Curbing Commission-Based Financial Advice Harms the People

Overheated coverage of the “Game of Thrones” finale has many news consumers thinking every story they read begins with the warning SPOILER ALERT.

Have no fear here.

In terribly unsurprising news, a new study out of the United Kingdom affirms common sense – that if you aim to close a financial “advice gap” by devastating an accessible, reliable source of information about financial matters, you’re going to make it harder for people to wisely plan and save for the future.

That the study comes from across the pond should not discount its relevance to the United States. Both countries have thousands of baby boomers reaching retirement age daily, and both are debating how best to educate their respective retirement savers on financial planning options.

As reported this month by the Financial Times, a 2013 UK regulatory initiative eliminating commission-based advice has greatly harmed the ability of people of modest means there to obtain the financial education and information they want and need. UK authorities are reconsidering the regulation now.

It’s a familiar story. The U.S. Department of Labor just a few years ago tried implementing a similar regulation, aiming to stamp out commission-based sales arrangements in favor of “fee-based” financial planning. Under these arrangements, a person typically pays annually for help understanding their finances.

There’s nothing wrong with these arrangements. It’s the right way to go for many people interested in an ongoing, long-term relationship with a financial professional. It works for people who can afford to have about 1 percent of their portfolio deducted annually to pay for advice.

But, not everybody thinks of their nest egg as a “portfolio.” Not everybody wants to enter a long-term relationship with a financial professional. Some people want the safety and security that comes with working closely with their commission-based, Main Street financial professional. They may just want education and information about retirement planning from their financial pro, or to take a portion of their IRA or 401(k) and simply buy a financial product like an annuity and start receiving lifetime income.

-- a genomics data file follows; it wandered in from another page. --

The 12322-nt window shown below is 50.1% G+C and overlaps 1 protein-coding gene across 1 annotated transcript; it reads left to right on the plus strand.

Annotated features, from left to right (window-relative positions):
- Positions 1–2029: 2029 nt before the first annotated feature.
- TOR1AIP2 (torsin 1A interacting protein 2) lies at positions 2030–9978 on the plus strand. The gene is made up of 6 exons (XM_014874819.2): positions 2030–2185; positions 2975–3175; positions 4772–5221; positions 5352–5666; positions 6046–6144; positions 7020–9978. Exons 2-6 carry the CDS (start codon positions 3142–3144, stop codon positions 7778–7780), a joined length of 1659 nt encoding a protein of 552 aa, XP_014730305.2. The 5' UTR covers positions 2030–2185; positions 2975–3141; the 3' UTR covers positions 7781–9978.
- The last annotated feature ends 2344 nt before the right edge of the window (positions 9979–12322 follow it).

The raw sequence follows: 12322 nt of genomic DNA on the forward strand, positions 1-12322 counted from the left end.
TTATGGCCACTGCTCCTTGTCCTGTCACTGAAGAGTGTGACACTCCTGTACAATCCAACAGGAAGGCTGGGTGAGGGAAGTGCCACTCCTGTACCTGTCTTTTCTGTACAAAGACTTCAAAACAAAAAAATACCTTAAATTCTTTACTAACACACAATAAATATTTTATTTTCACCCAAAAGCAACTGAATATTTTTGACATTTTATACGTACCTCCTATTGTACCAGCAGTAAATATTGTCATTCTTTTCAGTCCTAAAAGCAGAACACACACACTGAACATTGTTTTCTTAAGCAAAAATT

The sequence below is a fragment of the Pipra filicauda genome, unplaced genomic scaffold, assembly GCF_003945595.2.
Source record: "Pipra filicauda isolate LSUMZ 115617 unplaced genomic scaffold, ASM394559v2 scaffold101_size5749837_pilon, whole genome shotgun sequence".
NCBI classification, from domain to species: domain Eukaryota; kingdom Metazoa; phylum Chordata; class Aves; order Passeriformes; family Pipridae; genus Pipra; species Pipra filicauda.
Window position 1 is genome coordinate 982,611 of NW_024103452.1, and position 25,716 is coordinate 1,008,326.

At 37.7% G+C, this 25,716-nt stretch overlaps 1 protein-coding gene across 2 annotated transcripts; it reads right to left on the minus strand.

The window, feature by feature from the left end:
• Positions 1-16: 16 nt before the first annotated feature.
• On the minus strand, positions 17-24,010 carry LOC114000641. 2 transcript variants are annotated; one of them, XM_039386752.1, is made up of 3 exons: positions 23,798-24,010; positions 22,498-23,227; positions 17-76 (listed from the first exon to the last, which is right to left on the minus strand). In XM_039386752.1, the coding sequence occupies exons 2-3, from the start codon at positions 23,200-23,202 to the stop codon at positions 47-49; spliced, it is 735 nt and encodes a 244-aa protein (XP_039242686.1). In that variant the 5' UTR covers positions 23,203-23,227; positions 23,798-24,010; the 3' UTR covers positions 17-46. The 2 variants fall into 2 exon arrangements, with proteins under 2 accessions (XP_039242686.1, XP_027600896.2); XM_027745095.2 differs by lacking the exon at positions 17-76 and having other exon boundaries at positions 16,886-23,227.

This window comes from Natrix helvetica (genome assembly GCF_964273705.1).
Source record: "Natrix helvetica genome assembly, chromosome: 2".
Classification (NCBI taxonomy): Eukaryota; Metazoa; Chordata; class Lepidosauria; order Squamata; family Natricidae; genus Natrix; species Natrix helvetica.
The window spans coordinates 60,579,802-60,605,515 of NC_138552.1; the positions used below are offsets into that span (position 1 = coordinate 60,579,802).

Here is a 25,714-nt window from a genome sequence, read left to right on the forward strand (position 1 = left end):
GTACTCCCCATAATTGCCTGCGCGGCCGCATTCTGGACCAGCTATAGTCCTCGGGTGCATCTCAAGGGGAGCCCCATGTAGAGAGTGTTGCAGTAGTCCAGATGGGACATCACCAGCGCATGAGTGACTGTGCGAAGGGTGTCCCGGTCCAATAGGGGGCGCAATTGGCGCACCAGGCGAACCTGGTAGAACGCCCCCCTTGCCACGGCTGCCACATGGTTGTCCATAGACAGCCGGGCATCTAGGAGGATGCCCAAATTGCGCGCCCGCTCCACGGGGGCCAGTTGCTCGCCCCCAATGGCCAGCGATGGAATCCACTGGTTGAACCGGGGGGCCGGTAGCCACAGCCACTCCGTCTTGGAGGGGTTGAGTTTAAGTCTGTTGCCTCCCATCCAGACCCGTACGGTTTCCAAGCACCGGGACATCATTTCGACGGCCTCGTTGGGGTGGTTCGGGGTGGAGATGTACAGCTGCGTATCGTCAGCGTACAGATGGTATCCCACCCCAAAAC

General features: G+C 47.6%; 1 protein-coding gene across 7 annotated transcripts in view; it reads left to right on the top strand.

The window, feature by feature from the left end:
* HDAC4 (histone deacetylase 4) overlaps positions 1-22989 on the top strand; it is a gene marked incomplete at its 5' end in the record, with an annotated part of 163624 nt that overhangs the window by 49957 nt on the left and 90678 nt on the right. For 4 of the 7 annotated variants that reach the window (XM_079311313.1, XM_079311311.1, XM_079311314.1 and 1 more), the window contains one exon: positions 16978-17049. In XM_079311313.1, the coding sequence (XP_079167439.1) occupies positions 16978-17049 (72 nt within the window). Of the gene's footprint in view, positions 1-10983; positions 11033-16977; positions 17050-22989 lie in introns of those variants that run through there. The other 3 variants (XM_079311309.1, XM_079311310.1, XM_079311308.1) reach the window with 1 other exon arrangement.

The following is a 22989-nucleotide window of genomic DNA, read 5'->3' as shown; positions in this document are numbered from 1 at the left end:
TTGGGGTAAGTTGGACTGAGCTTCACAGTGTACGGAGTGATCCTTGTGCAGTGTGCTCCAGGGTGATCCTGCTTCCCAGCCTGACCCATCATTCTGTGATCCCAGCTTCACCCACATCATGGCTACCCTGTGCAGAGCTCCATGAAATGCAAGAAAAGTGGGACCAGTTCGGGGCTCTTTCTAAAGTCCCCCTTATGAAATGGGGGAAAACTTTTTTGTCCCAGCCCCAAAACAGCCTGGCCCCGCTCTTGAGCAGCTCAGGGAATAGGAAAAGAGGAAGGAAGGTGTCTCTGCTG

They shouldn’t be denied this choice. According to the research group LIMRA, if the Labor Department’s regulation had remained in force, 54 percent of advisors might have dropped or turned away small investors, resulting in an advice gap of as many as 4 million middle class households losing access to information they need to ensure a secure retirement.

Wisely, a federal appellate court overturned the regulation, as the Labor Department waded into waters outside its regulatory authority. So now, the right federal agency – the Securities and Exchange Commission (SEC) – is taking the lead on the issue.

In June, the SEC is expected to issue a final rule balancing the need for increased consumer protections in the sales process and maintaining retirement-saver access to the wide range of financial professionals, including those who work on a commission basis. At the same time, the National Association of Insurance Commissioners (NAIC) also is deeply involved.

Representing insurance commissioners from throughout the country who regulate many of the financial pros serving Americans of modest means, the NAIC is expected later this year to update its model legislation on annuity sales.

The tea-leaf readers predict the NAIC efforts will parallel the SEC efforts, making sure consumers have all the information they need about their financial pros and how they get paid, which was a goal of the vacated Labor Department regulation. And the Labor Department, staffed by a new team of leaders, just announced plans to return to the issue, but likely with a more reasonable and narrow perspective of its authority over the issue. A key difference between the vacated and the upcoming proposals is that unlike the UK, America will not exacerbate its “advice gap” due to a bad regulation.

Both the SEC and NAIC seem to recognize that consumers will pay a high price by regulations that destroy an entire community in pursuit of a lofty goal. Sorry if that’s a spoiler.

Jack Dolan is Vice President, Public Affairs for the American Council of Life Insurers

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